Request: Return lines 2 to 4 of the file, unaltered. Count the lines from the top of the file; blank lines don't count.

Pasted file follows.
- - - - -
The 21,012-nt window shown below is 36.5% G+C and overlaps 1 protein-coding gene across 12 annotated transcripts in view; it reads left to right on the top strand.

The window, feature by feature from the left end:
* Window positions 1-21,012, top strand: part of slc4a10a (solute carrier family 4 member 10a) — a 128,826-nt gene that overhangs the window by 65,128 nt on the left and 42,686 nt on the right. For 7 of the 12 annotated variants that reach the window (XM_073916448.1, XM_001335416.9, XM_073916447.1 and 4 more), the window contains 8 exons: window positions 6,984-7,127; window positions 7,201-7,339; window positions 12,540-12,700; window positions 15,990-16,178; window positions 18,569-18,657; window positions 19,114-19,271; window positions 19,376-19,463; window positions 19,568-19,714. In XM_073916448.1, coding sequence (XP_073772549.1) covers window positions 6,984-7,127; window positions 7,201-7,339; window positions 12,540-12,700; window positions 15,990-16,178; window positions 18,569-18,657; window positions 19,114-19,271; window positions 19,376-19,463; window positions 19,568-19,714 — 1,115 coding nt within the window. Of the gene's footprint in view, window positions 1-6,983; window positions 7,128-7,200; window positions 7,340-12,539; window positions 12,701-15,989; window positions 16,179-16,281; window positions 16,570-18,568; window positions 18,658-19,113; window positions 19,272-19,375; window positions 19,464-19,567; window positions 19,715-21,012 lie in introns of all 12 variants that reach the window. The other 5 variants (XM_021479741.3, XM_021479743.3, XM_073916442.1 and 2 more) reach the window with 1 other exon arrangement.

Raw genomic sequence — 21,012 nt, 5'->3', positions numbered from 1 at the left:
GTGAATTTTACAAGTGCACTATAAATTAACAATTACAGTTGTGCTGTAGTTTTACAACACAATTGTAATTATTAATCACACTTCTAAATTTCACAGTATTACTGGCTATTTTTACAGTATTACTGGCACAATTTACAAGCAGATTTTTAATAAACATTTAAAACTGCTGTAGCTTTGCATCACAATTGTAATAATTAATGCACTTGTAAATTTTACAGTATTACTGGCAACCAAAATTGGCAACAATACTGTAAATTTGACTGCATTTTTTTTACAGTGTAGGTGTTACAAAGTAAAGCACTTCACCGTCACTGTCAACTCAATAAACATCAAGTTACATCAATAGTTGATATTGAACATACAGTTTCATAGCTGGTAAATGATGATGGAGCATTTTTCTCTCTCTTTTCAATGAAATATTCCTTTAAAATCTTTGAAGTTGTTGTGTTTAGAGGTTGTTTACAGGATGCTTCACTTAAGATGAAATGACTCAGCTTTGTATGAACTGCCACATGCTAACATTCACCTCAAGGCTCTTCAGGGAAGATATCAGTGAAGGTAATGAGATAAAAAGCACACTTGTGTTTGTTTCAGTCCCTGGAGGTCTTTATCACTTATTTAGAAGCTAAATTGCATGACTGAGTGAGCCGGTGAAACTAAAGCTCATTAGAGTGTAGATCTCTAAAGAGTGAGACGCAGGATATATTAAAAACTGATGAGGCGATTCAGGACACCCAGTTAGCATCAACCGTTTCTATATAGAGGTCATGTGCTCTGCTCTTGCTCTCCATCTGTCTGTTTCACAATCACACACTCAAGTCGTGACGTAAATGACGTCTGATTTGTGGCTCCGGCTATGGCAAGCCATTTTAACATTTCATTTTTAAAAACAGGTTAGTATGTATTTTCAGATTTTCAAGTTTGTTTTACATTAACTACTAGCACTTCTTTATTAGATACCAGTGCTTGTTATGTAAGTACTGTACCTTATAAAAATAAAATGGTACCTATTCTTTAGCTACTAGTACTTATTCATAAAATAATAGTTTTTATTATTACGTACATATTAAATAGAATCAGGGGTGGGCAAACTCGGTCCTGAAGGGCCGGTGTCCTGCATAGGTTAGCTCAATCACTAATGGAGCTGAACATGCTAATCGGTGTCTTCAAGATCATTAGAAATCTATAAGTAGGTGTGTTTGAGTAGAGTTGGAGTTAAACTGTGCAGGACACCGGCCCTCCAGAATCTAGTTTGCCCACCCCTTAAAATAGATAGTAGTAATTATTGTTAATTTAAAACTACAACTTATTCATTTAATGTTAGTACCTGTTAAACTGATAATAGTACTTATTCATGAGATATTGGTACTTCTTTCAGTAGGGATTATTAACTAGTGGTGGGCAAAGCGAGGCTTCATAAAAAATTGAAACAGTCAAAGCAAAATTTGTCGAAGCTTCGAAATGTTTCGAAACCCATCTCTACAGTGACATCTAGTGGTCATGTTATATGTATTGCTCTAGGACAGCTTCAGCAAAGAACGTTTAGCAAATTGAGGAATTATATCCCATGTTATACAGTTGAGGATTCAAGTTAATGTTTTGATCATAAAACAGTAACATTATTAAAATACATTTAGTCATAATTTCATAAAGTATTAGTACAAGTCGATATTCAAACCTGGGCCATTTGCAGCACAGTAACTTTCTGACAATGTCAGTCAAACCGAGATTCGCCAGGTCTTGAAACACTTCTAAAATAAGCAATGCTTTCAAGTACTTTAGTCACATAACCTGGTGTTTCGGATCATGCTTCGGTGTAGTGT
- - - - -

The window, feature by feature from the left end:
* Window positions 1-21,012, top strand: part of slc4a10a (solute carrier family 4 member 10a) — a 128,826-nt gene that overhangs the window by 65,128 nt on the left and 42,686 nt on the right. For 7 of the 12 annotated variants that reach the window (XM_073916448.1, XM_001335416.9, XM_073916447.1 and 4 more), the window contains 8 exons: window positions 6,984-7,127; window positions 7,201-7,339; window positions 12,540-12,700; window positions 15,990-16,178; window positions 18,569-18,657; window positions 19,114-19,271; window positions 19,376-19,463; window positions 19,568-19,714. In XM_073916448.1, coding sequence (XP_073772549.1) covers window positions 6,984-7,127; window positions 7,201-7,339; window positions 12,540-12,700; window positions 15,990-16,178; window positions 18,569-18,657; window positions 19,114-19,271; window positions 19,376-19,463; window positions 19,568-19,714 — 1,115 coding nt within the window. Of the gene's footprint in view, window positions 1-6,983; window positions 7,128-7,200; window positions 7,340-12,539; window positions 12,701-15,989; window positions 16,179-16,281; window positions 16,570-18,568; window positions 18,658-19,113; window positions 19,272-19,375; window positions 19,464-19,567; window positions 19,715-21,012 lie in introns of all 12 variants that reach the window. The other 5 variants (XM_021479741.3, XM_021479743.3, XM_073916442.1 and 2 more) reach the window with 1 other exon arrangement.

Raw genomic sequence — 21,012 nt, 5'->3', positions numbered from 1 at the left: